detail, La Belle Riviere in the Carnegie's tree, Feb. 2014

detail of La Belle Riviere in tree, Feb. 2014

La Belle Riviere in tulip poplar tree, Carnegie Center, 2014_1_1

“La Belle Riviere” seemed to be in good shape.  I was curious to see if any ice would be decorating it, but not this time.  Ice can contribute a lot of weight which might take my nylon line beyond its limits.  I look forward to spring’s arrival and how the appearance of this piece will change as the tree transforms.  New Albany, Indiana is just a few miles downriver from Louisville.  The town has an extensive riverfront and I took the opportunity to check it out in greater detail.

Concert, special events shell, New Albany, IN, Feb. 2014

There is a large earthen berm that protects the New Albany from the adjacent Ohio River.  A key feature of their riverfront is this structure used for concerts and special events.

Sherman Minton Bridge at New Albany, Indiana, Feb. 2014

One way to reach New Albany from Louisville is to cross the river over the Sherman Minton Bridge.  Bridges in our area are a usual and often contentious topic of conversation.  This one was closed down recently for much-needed repairs, but caused a headache for commuters while it was being fixed.  Bridges are vital to river towns and a new one is currently being constructed near Louisville’s downtown. This new bridge was years in the planning and much of the controversy surrounding it involved where exactly would it cross the river and how would it tie into the existing interstate highway systems.  The Ohio River has been high due to snow and rain in the upper part of the valley, but I walked down to the river’s edge and guess what I found?

Styrofoam and ice, Feb. 2014

Styrofoam in the river at New Albany, Feb. 2014

Yes, it’s river polished Styrofoam.  There’s goes my main art material floating towards the Gulf of Mexico.  There are a couple other events associated with “The Potential of Everything” exhibit including a family workshop I will be leading on March 1.  I have enough collected sticks and polystyrene that it will be fun making things with other people.  I will also be giving a solo gallery talk on March 4.  Michael will be doing a studio talk and welcoming people to visit his place on March 25.  And, there will be a closing tea and cookies event at the Carnegie on the exhibit’s last day on April 5.  So, if you are in the area and haven’t seen the show…there are other opportunities coming hopefully in beautiful weather! If you want to see my found homemade balls in more detail, I did a previous post about it entitled “The Need to Form:  Handmade Balls from the Falls of the Ohio” and can be found in this blog’s search feature.  Speaking of balls, I did find one other item by the river in New Albany and I’ll end this post with it.  Stay warm out there!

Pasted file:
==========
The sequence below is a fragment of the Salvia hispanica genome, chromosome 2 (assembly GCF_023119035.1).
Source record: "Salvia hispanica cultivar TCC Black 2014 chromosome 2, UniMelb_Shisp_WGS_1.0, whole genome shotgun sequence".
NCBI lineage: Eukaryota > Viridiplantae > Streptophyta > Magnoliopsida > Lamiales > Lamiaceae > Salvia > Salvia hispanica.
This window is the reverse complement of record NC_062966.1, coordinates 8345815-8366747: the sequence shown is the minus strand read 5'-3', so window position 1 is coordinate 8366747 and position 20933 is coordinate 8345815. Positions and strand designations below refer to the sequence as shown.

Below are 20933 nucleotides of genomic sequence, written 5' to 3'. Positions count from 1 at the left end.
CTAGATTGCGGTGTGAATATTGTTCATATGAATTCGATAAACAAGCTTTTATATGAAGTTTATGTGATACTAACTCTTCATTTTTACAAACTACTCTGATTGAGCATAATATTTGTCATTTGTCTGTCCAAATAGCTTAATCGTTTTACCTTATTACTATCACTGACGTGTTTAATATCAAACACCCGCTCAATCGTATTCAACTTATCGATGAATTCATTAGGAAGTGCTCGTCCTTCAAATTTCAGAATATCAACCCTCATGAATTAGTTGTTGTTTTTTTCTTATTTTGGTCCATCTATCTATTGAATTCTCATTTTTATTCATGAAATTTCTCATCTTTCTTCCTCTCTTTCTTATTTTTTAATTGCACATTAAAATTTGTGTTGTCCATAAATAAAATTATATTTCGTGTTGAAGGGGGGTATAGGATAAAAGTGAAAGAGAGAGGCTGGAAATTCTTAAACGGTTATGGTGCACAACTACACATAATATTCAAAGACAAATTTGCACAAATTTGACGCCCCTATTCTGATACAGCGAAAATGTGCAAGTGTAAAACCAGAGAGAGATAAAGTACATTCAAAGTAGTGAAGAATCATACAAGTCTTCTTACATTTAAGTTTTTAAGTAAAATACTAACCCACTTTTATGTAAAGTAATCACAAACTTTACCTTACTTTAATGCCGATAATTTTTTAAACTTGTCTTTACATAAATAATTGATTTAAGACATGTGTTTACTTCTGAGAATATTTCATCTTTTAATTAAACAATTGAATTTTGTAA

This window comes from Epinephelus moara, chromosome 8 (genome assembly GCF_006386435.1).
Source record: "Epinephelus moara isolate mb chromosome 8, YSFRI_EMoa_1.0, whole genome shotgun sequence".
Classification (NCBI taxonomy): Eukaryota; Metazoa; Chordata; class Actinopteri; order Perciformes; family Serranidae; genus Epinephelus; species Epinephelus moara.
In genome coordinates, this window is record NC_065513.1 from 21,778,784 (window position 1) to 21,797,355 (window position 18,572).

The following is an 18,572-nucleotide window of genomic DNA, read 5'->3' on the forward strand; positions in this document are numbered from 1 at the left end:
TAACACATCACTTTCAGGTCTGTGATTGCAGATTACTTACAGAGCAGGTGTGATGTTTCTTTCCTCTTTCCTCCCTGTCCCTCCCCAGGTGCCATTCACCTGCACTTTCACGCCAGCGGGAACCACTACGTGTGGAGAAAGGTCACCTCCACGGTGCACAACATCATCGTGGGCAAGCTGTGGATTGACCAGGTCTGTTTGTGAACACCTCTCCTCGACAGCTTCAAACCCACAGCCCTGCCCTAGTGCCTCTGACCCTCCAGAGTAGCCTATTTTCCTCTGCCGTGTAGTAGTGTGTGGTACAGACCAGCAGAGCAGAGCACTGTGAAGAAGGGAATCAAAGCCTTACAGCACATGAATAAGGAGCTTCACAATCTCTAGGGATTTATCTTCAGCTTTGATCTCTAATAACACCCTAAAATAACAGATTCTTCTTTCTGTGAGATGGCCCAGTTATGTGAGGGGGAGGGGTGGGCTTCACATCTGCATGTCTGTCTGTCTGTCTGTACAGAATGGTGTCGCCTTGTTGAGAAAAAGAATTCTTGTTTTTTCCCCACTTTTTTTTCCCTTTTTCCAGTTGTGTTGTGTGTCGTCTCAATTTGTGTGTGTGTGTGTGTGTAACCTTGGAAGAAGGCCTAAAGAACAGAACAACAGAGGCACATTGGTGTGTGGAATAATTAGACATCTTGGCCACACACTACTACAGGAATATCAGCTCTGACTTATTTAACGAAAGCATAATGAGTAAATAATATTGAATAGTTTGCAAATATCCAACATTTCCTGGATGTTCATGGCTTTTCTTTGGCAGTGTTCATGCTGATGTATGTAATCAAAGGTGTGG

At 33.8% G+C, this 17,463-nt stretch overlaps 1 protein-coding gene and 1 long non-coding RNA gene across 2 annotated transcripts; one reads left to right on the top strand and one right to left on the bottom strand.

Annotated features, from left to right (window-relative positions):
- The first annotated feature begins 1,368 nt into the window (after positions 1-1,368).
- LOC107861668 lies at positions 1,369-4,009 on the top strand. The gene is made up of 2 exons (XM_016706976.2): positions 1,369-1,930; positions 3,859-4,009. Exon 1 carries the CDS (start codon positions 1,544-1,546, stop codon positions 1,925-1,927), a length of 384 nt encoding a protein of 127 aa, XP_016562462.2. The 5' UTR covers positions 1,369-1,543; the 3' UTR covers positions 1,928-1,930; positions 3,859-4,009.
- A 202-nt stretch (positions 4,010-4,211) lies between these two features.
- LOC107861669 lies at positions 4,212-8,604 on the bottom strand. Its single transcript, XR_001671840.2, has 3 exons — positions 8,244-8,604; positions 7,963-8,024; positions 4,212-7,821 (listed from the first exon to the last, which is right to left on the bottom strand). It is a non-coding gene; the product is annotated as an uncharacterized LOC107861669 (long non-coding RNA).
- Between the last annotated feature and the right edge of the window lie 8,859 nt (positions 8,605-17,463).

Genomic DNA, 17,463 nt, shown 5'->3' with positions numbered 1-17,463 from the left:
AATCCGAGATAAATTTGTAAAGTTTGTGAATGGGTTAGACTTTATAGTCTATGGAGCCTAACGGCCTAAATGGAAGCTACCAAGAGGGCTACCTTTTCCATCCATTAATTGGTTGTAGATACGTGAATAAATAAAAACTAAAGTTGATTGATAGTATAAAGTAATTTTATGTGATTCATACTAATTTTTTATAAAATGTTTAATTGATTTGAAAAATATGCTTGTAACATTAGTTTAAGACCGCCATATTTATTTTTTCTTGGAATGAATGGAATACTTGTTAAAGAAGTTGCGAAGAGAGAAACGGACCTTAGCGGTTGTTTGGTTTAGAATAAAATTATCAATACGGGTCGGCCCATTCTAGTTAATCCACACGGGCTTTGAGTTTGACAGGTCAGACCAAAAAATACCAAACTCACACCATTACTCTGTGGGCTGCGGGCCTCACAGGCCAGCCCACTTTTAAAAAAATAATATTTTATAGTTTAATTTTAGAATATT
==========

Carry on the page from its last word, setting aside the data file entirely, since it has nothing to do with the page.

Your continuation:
softball core and snow at the river, Feb. 2014

Read Full Post »

willow trees and ice, Jan. 2014

Polar vortex…that’s the new buzz words for us this winter.  The Kentuckiana area has tasted this Arctic gift twice so far and we haven’t had a winter this cold in many years.  It manifests with the temperature bottoming out around 0 degrees Fahrenheit…colder still with the wind chill.  Snow and ice also accompany this blast of icy weather.  Once under the spell of the polar vortex…all one can do is ride it out.  It’s going to be bone-chilling cold for several days in a row.  Even if you know it’s going to happen, you really don’t feel prepared for it.  People tape plastic over their windows to trap heat and foil wind.  Shoppers rush out to purchase bread and milk.  Folks let the faucets drip throughout the day and night to prevent freezing and bursting water pipes.  Still, the plumbers are busy.  Extra layers of clothes are needed however,  you still feel cold around the edges.  If there is a weakness in a machine…the extreme cold will find it and this happened to my trusty rivermobile.  School may be out, but otherwise it’s pretty much business as usual.